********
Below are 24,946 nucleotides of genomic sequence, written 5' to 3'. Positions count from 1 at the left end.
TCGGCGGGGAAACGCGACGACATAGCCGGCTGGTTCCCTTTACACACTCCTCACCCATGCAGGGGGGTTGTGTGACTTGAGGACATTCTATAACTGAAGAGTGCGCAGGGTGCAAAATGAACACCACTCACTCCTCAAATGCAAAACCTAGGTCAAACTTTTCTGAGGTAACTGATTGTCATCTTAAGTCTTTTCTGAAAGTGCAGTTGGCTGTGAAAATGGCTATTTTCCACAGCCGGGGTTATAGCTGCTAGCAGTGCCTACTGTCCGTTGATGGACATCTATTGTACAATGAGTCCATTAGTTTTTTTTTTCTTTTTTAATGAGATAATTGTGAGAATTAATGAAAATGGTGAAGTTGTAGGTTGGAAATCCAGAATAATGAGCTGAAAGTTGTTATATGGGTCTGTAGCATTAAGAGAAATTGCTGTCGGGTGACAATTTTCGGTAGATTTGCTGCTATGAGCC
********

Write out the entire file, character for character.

Below are 24,946 nucleotides of genomic sequence, written 5' to 3'. Positions count from 1 at the left end.
TCGGCGGGGAAACGCGACGACATAGCCGGCTGGTTCCCTTTACACACTCCTCACCCATGCAGGGGGGTTGTGTGACTTGAGGACATTCTATAACTGAAGAGTGCGCAGGGTGCAAAATGAACACCACTCACTCCTCAAATGCAAAACCTAGGTCAAACTTTTCTGAGGTAACTGATTGTCATCTTAAGTCTTTTCTGAAAGTGCAGTTGGCTGTGAAAATGGCTATTTTCCACAGCCGGGGTTATAGCTGCTAGCAGTGCCTACTGTCCGTTGATGGACATCTATTGTACAATGAGTCCATTAGTTTTTTTTTTCTTTTTTAATGAGATAATTGTGAGAATTAATGAAAATGGTGAAGTTGTAGGTTGGAAATCCAGAATAATGAGCTGAAAGTTGTTATATGGGTCTGTAGCATTAAGAGAAATTGCTGTCGGGTGACAATTTTCGGTAGATTTGCTGCTATGAGCC